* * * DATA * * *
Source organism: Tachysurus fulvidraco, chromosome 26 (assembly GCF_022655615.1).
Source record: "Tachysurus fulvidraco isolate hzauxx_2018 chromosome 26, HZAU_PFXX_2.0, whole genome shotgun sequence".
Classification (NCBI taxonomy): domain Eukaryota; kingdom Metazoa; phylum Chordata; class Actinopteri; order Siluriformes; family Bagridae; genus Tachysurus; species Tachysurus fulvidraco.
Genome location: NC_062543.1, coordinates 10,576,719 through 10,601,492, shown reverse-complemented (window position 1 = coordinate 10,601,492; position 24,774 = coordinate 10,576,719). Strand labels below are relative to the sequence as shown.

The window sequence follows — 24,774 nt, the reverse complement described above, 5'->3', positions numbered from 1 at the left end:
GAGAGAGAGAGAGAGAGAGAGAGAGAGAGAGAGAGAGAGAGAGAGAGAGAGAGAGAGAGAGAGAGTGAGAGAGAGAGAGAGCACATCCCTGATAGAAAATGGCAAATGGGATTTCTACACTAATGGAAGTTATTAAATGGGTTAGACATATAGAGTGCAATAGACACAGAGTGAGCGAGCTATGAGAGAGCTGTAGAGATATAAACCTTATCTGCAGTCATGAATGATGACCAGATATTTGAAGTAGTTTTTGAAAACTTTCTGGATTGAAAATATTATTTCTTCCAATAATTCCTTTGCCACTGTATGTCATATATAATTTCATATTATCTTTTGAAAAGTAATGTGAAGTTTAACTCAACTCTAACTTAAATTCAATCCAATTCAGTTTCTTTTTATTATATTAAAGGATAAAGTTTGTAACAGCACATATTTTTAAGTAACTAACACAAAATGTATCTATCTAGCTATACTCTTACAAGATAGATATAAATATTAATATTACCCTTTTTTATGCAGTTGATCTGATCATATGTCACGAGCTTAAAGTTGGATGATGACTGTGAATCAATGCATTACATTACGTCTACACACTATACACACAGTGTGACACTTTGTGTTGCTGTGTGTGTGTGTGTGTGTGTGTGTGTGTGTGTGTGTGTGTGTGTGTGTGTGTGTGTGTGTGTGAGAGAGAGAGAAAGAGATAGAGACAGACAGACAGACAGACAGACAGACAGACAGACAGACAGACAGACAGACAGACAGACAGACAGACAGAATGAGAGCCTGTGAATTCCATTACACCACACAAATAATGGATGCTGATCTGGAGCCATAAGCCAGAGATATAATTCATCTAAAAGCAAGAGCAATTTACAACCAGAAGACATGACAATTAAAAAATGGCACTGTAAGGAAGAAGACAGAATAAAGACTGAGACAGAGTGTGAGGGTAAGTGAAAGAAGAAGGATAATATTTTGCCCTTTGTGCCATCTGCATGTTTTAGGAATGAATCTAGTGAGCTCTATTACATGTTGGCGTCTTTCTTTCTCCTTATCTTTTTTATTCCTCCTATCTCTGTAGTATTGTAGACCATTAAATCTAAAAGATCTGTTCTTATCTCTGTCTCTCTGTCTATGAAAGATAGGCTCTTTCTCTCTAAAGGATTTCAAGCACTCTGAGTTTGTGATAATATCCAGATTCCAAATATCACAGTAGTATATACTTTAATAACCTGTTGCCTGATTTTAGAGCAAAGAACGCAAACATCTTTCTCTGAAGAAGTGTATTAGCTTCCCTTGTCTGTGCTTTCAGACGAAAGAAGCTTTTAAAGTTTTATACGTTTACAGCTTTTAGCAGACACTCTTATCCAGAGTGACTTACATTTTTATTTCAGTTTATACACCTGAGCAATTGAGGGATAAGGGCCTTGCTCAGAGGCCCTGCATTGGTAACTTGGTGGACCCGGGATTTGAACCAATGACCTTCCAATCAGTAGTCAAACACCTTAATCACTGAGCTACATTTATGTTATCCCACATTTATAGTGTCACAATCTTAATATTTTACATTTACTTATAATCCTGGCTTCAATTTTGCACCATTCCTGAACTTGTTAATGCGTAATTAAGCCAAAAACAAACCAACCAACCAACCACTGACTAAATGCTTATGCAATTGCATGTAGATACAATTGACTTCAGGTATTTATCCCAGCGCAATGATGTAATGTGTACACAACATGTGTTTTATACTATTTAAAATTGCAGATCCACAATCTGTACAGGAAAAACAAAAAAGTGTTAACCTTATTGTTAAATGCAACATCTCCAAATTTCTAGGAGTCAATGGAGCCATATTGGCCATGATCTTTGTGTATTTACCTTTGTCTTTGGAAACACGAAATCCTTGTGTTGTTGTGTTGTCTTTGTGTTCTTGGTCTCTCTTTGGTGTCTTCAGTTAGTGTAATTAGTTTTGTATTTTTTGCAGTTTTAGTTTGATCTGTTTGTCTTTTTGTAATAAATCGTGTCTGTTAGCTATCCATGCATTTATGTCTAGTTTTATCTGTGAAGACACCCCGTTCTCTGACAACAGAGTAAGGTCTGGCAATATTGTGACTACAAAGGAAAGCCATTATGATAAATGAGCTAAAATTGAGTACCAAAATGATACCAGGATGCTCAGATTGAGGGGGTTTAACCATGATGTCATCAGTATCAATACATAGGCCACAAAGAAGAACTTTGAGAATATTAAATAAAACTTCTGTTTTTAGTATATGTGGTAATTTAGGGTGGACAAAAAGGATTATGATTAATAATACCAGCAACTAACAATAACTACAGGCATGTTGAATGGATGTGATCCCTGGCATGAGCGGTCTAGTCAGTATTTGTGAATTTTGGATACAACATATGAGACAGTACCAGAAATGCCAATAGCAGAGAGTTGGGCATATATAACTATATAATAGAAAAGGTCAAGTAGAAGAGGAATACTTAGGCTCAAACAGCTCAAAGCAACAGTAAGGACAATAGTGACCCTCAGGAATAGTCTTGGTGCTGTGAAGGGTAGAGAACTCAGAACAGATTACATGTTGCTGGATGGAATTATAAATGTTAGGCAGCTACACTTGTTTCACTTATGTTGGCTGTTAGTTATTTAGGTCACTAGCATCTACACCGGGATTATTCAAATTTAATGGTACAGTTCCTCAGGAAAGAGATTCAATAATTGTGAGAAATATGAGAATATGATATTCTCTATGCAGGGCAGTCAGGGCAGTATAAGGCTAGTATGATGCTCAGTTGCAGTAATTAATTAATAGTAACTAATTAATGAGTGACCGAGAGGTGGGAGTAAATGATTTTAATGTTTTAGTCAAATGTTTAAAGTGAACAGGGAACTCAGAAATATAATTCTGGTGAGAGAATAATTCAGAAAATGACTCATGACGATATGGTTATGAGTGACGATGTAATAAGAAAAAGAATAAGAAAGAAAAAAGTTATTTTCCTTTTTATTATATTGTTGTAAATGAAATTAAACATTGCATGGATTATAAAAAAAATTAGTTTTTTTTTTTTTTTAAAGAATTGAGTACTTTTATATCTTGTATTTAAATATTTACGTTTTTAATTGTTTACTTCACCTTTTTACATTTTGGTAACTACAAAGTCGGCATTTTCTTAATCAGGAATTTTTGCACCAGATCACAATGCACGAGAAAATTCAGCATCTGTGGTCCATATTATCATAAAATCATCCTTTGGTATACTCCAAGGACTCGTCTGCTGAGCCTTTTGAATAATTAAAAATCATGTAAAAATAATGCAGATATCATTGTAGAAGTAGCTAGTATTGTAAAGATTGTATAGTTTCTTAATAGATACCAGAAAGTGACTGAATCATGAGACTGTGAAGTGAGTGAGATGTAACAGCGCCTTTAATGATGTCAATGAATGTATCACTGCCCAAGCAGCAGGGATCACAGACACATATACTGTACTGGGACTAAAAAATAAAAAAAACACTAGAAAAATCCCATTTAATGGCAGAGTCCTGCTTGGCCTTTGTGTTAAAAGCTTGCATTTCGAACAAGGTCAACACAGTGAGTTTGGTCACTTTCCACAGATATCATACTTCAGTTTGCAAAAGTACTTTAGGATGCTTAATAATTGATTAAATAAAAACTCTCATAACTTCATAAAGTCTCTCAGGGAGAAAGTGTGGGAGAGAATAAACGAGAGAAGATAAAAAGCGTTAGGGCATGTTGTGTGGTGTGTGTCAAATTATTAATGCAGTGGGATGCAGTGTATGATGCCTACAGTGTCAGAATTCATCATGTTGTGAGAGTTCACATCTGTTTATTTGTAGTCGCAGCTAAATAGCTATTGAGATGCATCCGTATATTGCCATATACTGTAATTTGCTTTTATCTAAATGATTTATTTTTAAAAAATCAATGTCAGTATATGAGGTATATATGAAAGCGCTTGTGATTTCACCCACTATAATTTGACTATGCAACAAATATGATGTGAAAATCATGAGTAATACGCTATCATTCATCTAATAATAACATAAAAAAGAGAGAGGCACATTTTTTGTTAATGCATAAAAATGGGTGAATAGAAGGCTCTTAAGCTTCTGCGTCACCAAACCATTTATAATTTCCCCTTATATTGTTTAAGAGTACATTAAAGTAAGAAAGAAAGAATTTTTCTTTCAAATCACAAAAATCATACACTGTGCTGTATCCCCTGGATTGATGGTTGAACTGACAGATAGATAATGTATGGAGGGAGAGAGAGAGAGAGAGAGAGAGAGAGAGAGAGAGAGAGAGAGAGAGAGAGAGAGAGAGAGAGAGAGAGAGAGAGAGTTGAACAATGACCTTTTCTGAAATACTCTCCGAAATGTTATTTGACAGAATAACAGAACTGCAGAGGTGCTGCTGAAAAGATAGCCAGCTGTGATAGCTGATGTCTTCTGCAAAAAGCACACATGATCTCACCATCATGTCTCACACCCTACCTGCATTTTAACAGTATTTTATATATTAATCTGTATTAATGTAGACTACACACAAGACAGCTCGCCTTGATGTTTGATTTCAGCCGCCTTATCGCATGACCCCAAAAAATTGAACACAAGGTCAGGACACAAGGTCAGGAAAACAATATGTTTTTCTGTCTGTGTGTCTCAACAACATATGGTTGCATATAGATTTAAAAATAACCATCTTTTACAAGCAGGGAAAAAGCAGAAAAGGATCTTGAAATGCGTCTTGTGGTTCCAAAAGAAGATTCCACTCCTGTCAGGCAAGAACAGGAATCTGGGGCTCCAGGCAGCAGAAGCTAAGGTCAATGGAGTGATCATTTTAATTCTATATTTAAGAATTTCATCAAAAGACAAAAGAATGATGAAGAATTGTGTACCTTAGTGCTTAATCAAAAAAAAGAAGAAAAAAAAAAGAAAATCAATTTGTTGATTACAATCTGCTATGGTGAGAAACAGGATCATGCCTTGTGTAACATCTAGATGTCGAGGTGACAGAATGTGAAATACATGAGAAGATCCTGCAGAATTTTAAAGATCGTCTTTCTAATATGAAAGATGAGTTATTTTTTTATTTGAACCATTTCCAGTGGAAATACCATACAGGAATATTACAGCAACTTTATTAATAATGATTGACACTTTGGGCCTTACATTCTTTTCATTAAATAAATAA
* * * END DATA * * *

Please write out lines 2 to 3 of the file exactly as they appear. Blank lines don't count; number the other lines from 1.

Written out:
Source record: "Tachysurus fulvidraco isolate hzauxx_2018 chromosome 26, HZAU_PFXX_2.0, whole genome shotgun sequence".
Classification (NCBI taxonomy): domain Eukaryota; kingdom Metazoa; phylum Chordata; class Actinopteri; order Siluriformes; family Bagridae; genus Tachysurus; species Tachysurus fulvidraco.